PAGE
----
Many say that protectionism causes economic damage, dangerous nationalism and even wars.
It is a belief that is as widespread as it it is unfounded. The Nobel Prize Winner for Economics Paul Samuelson, who was not a protectionist, explained that in the presence of unemployment, free trade creates problems, not benefits. And Harvard economist Dani Rodrik reminds us that in the fifties and sixties there were a number of controls on movements of capital and goods, yet the development, employment and income distribution were much better than today, because those controls allowed individual states to pursue domestic objectives, employment and distribution. It could also recall that the maximum liberalization of international capital movements was reached just before the First World War. And so it is unconditional free trade, especially in times of serious economic crisis, which risks feeding the worst nationalist instincts.
You also argue that a’neo-protectionist’ threat by the countries of Southern Europe could help save European unity. It seems a paradox. Can you explain this?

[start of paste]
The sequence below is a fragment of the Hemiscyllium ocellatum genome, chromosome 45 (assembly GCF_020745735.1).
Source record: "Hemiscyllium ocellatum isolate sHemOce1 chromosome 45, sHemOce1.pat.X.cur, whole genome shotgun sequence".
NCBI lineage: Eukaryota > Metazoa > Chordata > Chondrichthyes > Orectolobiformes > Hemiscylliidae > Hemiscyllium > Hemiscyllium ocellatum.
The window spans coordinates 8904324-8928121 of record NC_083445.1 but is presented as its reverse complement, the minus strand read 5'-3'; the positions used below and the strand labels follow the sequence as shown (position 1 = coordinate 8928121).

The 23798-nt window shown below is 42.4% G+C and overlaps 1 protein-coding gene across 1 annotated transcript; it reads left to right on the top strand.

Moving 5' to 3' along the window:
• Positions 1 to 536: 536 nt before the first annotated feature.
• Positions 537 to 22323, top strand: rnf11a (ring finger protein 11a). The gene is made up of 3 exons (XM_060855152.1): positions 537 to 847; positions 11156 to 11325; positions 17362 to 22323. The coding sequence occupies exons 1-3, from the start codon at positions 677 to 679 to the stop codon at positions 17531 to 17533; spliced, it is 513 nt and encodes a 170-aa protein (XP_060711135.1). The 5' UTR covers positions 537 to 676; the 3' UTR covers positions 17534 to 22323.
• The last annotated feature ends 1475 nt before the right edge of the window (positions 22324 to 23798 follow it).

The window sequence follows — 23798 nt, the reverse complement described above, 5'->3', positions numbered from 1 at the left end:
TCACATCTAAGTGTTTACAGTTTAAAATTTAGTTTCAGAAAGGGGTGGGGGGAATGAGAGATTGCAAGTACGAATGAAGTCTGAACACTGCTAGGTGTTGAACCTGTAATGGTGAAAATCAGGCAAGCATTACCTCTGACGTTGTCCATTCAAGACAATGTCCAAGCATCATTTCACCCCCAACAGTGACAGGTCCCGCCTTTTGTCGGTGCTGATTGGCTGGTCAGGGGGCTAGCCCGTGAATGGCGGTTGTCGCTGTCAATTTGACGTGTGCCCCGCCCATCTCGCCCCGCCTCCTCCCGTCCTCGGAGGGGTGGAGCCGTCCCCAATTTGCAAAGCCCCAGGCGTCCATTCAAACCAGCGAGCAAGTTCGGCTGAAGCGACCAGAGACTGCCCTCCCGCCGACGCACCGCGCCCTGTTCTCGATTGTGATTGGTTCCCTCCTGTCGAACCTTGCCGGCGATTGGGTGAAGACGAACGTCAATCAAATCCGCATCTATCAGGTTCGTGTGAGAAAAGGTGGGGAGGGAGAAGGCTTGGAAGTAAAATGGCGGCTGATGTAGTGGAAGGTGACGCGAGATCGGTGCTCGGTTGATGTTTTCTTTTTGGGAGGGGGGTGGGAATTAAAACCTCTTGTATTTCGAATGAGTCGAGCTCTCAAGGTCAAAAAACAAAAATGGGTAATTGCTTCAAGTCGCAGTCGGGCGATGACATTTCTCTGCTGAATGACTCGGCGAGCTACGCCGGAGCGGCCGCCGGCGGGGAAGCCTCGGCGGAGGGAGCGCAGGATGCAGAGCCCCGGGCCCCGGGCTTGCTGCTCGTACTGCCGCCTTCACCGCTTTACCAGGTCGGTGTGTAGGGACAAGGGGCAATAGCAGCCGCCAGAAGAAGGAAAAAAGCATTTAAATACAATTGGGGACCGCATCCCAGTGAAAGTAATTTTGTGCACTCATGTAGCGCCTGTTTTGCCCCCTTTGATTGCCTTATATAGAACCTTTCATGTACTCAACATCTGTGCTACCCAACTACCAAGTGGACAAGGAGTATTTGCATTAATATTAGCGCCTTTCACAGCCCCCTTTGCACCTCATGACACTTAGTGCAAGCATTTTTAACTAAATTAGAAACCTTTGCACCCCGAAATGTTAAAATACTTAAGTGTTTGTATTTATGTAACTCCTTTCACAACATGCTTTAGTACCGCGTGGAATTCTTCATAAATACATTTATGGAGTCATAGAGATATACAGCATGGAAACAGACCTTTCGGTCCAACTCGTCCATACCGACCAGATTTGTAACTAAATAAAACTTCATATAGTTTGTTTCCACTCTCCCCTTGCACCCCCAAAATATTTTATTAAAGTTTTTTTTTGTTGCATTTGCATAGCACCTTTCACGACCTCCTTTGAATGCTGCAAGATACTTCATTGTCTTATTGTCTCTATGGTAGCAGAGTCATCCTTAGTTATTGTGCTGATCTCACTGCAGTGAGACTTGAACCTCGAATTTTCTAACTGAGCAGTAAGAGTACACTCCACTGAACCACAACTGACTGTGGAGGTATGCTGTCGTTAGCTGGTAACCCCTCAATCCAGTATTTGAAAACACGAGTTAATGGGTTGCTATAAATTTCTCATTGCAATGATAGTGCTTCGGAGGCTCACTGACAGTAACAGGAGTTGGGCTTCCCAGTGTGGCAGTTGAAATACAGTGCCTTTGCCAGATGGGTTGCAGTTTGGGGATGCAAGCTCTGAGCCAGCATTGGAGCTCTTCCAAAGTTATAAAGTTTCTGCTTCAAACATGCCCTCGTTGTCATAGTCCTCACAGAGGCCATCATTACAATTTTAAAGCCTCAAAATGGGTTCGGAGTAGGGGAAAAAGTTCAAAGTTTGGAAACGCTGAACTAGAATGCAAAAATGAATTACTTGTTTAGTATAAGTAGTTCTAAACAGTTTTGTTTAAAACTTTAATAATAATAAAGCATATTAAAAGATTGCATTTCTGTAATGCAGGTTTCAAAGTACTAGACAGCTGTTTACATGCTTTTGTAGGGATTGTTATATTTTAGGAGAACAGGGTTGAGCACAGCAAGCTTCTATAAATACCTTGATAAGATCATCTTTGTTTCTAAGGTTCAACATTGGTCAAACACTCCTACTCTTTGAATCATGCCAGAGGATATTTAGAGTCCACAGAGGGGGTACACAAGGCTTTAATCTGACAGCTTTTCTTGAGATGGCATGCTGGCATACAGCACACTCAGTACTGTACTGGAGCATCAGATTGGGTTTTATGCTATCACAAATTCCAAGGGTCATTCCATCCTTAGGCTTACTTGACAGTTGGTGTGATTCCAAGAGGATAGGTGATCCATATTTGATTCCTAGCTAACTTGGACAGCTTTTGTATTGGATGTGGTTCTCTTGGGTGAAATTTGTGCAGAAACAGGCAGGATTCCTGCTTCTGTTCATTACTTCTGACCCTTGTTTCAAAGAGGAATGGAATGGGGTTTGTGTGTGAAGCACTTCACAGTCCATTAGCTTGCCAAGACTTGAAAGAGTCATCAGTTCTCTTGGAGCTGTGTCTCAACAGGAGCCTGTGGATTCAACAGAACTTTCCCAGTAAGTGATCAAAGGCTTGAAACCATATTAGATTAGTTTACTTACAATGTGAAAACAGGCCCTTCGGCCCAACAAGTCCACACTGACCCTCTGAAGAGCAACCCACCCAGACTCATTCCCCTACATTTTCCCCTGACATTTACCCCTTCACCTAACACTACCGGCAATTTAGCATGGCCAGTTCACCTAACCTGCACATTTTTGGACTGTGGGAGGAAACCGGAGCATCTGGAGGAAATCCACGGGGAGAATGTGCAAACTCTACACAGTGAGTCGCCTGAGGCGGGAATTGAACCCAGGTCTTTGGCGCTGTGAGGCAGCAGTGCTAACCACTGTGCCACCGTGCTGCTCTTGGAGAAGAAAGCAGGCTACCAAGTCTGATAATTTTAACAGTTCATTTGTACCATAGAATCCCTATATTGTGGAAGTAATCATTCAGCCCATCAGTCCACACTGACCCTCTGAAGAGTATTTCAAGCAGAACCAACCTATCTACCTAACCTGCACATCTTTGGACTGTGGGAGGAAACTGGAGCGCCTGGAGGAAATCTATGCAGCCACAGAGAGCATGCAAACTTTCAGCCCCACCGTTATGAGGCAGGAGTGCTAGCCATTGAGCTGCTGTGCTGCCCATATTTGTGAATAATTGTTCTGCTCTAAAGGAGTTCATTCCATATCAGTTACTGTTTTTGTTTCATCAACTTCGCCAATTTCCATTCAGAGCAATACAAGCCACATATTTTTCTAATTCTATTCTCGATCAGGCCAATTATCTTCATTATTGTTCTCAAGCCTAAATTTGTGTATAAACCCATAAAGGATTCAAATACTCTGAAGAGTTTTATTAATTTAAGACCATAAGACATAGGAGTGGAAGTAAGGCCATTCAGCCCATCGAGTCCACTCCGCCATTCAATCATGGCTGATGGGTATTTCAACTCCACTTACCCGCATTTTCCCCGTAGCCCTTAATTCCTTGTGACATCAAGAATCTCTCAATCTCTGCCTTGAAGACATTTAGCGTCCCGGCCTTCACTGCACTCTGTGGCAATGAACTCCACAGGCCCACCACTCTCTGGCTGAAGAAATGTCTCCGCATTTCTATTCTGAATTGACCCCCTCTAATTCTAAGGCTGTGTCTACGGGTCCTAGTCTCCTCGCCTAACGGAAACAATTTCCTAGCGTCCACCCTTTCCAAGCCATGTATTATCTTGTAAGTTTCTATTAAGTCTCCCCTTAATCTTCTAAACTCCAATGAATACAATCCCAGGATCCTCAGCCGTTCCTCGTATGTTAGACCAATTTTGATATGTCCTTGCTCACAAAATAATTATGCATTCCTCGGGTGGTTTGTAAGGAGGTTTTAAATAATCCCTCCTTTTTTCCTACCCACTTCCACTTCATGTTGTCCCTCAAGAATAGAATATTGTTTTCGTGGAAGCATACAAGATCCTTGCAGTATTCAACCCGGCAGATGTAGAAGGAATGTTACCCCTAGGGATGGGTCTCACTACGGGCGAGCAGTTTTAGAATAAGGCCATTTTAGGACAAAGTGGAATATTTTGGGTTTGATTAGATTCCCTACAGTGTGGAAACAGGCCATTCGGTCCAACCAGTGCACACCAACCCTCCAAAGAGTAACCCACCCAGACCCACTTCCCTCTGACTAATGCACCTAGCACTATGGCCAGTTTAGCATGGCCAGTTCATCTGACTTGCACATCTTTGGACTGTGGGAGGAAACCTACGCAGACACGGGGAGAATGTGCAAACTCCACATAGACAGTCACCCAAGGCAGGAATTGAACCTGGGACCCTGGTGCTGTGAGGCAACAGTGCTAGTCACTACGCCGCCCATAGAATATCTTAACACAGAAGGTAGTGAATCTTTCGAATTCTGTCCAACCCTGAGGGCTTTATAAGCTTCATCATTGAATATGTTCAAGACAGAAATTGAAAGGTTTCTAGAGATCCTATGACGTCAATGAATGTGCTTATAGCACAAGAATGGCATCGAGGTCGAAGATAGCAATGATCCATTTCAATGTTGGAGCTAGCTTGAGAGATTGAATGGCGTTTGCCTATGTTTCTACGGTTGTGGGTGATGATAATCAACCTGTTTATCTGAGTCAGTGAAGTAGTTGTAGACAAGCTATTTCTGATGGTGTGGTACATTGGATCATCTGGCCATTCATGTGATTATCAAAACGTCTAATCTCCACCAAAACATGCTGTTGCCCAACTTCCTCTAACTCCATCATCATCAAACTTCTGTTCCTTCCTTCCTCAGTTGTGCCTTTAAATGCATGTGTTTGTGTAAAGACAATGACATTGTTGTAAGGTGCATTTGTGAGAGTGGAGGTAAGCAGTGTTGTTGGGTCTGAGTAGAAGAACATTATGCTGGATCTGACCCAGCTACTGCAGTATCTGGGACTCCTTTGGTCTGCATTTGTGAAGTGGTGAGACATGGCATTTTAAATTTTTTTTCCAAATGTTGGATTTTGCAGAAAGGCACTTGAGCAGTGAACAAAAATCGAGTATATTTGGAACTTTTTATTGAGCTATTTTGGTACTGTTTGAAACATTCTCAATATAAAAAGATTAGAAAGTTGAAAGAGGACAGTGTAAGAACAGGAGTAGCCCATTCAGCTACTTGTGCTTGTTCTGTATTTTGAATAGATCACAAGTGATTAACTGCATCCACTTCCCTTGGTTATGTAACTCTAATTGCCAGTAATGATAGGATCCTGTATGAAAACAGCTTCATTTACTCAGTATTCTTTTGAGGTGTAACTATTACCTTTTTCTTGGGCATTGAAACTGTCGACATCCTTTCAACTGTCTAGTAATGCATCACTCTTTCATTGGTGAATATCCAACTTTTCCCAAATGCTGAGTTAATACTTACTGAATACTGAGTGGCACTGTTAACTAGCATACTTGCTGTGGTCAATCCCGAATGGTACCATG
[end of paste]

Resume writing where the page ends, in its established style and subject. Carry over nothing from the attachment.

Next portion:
Europe will only find internal cohesion if it puts a stop to the downward wage competition and starts an ‘internal engine’ of economic and social development. Currently, however, we are moving in the opposite direction. Germany has imposed on the peripheral countries of the euro zone a recipe for depression, unemployment and business failure. The European Central Bank itself follows this line. It is ready to defend the peripheral countries from speculation only on condition that they further compress public spending and the cost of labour and are prepared to sell national capital, including banks. This violent German-led restructuring is turning vast areas of southern Europe into industrial deserts that become reservoirs of cheap labour for the stronger areas. Dominant interest groups in Germany know that these processes could trigger tensions that may lead countries to abandon the euro, but this possibility does not bother them. The Germans’ only real fear is that the end of the single currency may also signal the end of the single European market, which underpins their hegemony: that is, they fear that the countries of the South will introduce limits on the free movement of capital and goods in Europe. France has been discussing similar options for time, but the socialist government seems unwilling to make an open protectionist threat. In Italy, to avoid temptation, we even placed an irreducible free trader at the top of government. But as the crisis progresses, the chickens will come home to roost. If the Left insists in its uncritical stance on free trade it will be dissolved by forces completely foreign to the traditions of the labour movement.